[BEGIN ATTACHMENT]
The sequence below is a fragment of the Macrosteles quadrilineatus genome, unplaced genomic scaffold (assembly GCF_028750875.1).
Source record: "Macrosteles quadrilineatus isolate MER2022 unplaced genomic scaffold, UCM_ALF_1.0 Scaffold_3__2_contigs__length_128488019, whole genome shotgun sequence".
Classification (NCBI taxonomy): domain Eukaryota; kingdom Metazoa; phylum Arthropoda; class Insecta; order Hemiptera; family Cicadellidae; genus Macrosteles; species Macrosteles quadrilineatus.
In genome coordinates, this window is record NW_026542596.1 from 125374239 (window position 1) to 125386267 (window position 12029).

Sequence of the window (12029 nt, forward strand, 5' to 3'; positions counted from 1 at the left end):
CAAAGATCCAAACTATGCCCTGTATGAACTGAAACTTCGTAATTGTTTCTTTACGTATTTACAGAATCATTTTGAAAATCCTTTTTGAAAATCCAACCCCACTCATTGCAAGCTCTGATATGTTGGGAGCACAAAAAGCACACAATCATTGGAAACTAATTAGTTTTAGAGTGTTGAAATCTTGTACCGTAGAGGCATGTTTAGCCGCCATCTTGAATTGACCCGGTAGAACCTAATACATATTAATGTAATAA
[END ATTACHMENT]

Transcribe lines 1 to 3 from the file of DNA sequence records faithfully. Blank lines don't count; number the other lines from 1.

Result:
The sequence below is a fragment of the Macrosteles quadrilineatus genome, unplaced genomic scaffold (assembly GCF_028750875.1).
Source record: "Macrosteles quadrilineatus isolate MER2022 unplaced genomic scaffold, UCM_ALF_1.0 Scaffold_3__2_contigs__length_128488019, whole genome shotgun sequence".
Classification (NCBI taxonomy): domain Eukaryota; kingdom Metazoa; phylum Arthropoda; class Insecta; order Hemiptera; family Cicadellidae; genus Macrosteles; species Macrosteles quadrilineatus.